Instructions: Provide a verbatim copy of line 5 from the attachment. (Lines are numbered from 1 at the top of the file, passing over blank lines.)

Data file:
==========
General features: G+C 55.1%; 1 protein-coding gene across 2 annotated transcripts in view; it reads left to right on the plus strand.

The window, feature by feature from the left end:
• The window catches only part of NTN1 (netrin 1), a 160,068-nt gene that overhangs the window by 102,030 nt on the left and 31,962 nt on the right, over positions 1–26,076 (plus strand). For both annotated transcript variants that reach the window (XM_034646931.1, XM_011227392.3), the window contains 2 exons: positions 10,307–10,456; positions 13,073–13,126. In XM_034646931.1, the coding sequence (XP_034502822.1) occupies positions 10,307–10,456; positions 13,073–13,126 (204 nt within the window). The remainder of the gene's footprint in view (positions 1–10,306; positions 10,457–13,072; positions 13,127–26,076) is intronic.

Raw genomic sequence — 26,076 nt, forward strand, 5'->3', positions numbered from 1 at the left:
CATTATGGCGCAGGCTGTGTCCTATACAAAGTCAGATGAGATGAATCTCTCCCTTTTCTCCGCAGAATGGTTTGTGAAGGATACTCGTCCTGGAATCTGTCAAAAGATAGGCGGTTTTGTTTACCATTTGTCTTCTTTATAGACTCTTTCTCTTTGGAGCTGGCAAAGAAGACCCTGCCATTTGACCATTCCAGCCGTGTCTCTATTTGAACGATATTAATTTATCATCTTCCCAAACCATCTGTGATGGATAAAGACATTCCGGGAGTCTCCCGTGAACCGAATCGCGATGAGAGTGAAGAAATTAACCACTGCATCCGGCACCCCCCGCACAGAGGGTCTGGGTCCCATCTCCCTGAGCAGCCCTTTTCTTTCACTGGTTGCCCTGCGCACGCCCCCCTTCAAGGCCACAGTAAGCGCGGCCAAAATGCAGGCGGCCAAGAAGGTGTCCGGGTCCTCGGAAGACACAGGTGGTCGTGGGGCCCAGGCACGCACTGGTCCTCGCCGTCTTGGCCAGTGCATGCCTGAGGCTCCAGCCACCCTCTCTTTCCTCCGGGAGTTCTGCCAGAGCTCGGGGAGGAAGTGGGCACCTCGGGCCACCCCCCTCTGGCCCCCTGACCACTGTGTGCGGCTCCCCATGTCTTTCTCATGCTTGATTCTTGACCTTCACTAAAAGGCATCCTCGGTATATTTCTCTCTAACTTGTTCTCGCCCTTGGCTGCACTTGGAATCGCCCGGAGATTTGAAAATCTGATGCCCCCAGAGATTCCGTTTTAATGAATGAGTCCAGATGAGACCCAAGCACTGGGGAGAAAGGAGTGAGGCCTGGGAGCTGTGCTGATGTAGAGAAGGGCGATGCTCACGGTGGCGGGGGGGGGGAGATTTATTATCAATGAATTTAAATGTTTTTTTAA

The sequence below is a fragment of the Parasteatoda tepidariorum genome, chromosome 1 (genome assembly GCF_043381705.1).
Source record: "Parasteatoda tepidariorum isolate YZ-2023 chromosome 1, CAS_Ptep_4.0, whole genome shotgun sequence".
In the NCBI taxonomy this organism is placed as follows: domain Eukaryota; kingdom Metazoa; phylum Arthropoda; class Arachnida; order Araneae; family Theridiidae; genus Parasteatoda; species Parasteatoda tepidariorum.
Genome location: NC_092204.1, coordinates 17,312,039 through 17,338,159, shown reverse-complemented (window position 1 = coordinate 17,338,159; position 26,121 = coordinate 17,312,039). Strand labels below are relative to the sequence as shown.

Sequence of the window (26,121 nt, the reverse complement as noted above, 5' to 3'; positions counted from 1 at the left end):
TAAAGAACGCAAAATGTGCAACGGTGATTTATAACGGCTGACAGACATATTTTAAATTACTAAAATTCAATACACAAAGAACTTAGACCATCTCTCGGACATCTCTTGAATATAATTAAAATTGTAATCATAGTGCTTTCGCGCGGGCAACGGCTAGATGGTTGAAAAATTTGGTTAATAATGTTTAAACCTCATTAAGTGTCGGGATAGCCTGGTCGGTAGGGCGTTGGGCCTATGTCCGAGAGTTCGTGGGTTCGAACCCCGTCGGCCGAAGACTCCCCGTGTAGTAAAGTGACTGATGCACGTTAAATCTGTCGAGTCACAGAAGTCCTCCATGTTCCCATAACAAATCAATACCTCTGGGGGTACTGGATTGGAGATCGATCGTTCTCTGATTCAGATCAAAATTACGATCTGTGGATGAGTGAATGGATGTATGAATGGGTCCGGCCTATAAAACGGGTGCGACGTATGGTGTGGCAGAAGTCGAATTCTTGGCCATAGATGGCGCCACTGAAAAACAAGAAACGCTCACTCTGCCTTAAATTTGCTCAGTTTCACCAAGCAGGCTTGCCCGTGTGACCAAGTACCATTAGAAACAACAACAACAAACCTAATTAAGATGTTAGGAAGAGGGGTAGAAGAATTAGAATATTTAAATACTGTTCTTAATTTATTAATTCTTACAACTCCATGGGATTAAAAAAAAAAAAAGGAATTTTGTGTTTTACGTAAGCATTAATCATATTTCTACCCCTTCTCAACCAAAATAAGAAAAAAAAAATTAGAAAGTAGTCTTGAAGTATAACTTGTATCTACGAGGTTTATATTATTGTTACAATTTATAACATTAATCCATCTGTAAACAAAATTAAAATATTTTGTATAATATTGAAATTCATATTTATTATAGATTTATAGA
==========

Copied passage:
CATTATGGCGCAGGCTGTGTCCTATACAAAGTCAGATGAGATGAATCTCTCCCTTTTCTCCGCAGAATGGTTTGTGAAGGATACTCGTCCTGGAATCTGTCAAAAGATAGGCGGTTTTGTTTACCATTTGTCTTCTTTATAGACTCTTTCTCTTTGGAGCTGGCAAAGAAGACCCTGCCATTTGACCATTCCAGCCGTGTCTCTATTTGAACGATATTAATTTATCATCTTCCCAAACCATCTGTGATGGATAAAGACATTCCGGGAGTCTCCCGTGAACCGAATCGCGATGAGAGTGAAGAAATTAACCACTGCATCCGGCACCCCCCGCACAGAGGGTCTGGGTCCCATCTCCCTGAGCAGCCCTTTTCTTTCACTGGTTGCCCTGCGCACGCCCCCCTTCAAGGCCACAGTAAGCGCGGCCAAAATGCAGGCGGCCAAGAAGGTGTCCGGGTCCTCGGAAGACACAGGTGGTCGTGGGGCCCAGGCACGCACTGGTCCTCGCCGTCTTGGCCAGTGCATGCCTGAGGCTCCAGCCACCCTCTCTTTCCTCCGGGAGTTCTGCCAGAGCTCGGGGAGGAAGTGGGCACCTCGGGCCACCCCCCTCTGGCCCCCTGACCACTGTGTGCGGCTCCCCATGTCTTTCTCATGCTTGATTCTTGACCTTCACTAAAAGGCATCCTCGGTATATTTCTCTCTAACTTGTTCTCGCCCTTGGCTGCACTTGGAATCGCCCGGAGATTTGAAAATCTGATGCCCCCAGAGATTCCGTTTTAATGAATGAGTCCAGATGAGACCCAAGCACTGGGGAGAAAGGAGTGAGGCCTGGGAGCTGTGCTGATGTAGAGAAGGGCGATGCTCACGGTGGCGGGGGGGGGGAGATTTATTATCAATGAATTTAAATGTTTTTTTAA